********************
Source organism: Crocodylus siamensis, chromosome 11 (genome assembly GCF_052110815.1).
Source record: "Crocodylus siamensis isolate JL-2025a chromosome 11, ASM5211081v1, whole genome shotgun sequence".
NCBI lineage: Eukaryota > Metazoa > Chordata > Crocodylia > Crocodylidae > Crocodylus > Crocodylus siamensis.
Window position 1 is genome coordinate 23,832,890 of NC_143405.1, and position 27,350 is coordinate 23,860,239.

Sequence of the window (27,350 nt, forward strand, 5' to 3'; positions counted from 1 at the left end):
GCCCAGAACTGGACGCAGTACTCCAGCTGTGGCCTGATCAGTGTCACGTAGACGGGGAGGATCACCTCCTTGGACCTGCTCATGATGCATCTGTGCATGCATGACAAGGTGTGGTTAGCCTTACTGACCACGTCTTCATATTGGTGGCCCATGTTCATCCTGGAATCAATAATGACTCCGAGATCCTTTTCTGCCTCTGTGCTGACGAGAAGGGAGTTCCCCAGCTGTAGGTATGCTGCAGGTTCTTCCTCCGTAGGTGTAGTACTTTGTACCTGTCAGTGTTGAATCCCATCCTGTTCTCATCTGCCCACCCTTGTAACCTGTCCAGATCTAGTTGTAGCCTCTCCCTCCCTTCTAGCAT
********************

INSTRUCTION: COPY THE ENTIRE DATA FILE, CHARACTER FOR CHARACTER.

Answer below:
Source organism: Crocodylus siamensis, chromosome 11 (genome assembly GCF_052110815.1).
Source record: "Crocodylus siamensis isolate JL-2025a chromosome 11, ASM5211081v1, whole genome shotgun sequence".
NCBI lineage: Eukaryota > Metazoa > Chordata > Crocodylia > Crocodylidae > Crocodylus > Crocodylus siamensis.
Window position 1 is genome coordinate 23,832,890 of NC_143405.1, and position 27,350 is coordinate 23,860,239.

Sequence of the window (27,350 nt, forward strand, 5' to 3'; positions counted from 1 at the left end):
GCCCAGAACTGGACGCAGTACTCCAGCTGTGGCCTGATCAGTGTCACGTAGACGGGGAGGATCACCTCCTTGGACCTGCTCATGATGCATCTGTGCATGCATGACAAGGTGTGGTTAGCCTTACTGACCACGTCTTCATATTGGTGGCCCATGTTCATCCTGGAATCAATAATGACTCCGAGATCCTTTTCTGCCTCTGTGCTGACGAGAAGGGAGTTCCCCAGCTGTAGGTATGCTGCAGGTTCTTCCTCCGTAGGTGTAGTACTTTGTACCTGTCAGTGTTGAATCCCATCCTGTTCTCATCTGCCCACCCTTGTAACCTGTCCAGATCTAGTTGTAGCCTCTCCCTCCCTTCTAGCAT